HTML and CSS Reference
In-Depth Information
Er, OK, there's a little extra markup involved
with CurvyCorners, but it's not like I had to
write all that HTML myself. Although it was
a bit of a pain having to attach a script, it
wasn't that much effort on my part.
Still, there'll be a
performance impact on the
browser when scrolling
or resizing, due to having
thousands of extra
elements in the DOM .
With the CSS3 approach,
the browser takes care of it all in
the background and may even hand off
the processing to graphics hardware
rather than render shadows itself.
CSS3 isn't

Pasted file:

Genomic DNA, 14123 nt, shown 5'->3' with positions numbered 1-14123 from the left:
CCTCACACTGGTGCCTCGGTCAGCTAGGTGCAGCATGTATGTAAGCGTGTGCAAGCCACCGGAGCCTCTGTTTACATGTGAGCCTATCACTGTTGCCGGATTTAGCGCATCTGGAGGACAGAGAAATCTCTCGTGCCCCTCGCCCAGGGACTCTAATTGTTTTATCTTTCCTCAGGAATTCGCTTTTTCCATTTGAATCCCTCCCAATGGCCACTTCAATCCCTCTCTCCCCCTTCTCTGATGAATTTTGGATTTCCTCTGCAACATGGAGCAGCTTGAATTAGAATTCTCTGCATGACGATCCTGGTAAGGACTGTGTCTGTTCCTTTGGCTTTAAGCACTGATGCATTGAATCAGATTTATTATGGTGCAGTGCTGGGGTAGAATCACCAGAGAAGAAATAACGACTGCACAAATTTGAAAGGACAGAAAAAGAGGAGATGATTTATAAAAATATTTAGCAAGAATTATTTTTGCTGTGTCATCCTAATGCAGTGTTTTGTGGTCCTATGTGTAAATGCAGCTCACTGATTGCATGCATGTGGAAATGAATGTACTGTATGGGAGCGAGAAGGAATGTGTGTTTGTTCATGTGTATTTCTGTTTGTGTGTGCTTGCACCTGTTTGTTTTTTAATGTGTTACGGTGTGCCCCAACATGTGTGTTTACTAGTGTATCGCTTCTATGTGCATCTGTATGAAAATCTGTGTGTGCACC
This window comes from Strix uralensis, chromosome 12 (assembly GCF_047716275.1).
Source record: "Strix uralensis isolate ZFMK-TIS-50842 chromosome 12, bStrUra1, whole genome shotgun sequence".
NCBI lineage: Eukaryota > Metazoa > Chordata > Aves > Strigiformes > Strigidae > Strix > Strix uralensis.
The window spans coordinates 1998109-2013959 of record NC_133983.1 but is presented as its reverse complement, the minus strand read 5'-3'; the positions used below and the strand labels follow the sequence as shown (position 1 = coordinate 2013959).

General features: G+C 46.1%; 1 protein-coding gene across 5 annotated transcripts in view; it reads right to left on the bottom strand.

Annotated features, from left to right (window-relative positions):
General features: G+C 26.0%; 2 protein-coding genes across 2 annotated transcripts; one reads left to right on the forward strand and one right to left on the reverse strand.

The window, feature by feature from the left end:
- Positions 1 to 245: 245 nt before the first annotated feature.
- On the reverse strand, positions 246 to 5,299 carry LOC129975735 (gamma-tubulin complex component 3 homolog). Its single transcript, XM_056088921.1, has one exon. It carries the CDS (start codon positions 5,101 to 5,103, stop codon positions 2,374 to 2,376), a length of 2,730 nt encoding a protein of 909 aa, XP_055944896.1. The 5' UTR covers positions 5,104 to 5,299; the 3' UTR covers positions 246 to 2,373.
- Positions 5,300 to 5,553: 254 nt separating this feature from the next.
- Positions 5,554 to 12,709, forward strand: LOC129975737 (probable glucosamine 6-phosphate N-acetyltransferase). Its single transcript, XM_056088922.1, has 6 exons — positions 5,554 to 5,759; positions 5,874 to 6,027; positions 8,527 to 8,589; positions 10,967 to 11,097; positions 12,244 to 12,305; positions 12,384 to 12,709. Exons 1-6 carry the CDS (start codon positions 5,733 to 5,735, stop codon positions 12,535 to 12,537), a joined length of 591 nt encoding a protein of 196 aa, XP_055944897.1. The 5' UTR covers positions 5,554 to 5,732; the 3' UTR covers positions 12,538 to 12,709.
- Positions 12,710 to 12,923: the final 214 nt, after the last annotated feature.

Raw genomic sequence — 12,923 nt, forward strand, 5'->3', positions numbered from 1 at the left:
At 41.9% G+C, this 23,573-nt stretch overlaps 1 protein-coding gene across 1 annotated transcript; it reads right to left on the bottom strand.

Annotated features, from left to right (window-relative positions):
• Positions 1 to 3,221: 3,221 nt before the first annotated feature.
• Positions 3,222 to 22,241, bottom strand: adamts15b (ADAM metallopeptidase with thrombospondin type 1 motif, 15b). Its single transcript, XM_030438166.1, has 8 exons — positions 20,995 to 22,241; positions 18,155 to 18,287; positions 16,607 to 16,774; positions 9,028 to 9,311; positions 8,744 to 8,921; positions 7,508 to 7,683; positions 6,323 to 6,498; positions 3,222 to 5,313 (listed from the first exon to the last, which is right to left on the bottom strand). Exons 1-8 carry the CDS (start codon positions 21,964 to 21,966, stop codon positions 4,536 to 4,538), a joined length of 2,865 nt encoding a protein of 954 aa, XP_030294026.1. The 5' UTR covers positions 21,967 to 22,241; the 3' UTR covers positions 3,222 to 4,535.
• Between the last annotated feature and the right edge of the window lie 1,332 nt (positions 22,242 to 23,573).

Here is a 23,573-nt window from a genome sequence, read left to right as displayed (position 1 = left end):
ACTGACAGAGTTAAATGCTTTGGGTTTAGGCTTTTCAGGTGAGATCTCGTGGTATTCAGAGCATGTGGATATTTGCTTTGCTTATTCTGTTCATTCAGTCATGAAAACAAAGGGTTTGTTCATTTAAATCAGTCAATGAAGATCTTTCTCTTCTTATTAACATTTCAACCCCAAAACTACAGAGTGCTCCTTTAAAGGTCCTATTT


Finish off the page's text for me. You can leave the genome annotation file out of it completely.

supported in every
browser yet, and web
authors will be dealing
with old versions of
some browsers
for years.
On the other hand,
the CurvyCorners approach
will work on nearly every
browser out there, including
old versions of Internet
That's true,
but you can easily detect
support for border radius
with JavaScript and only
run the CurvyCorners script
on browsers without
that support border-radius
will get faster and lighter
weight pages. everyone else
won't see anything amiss.
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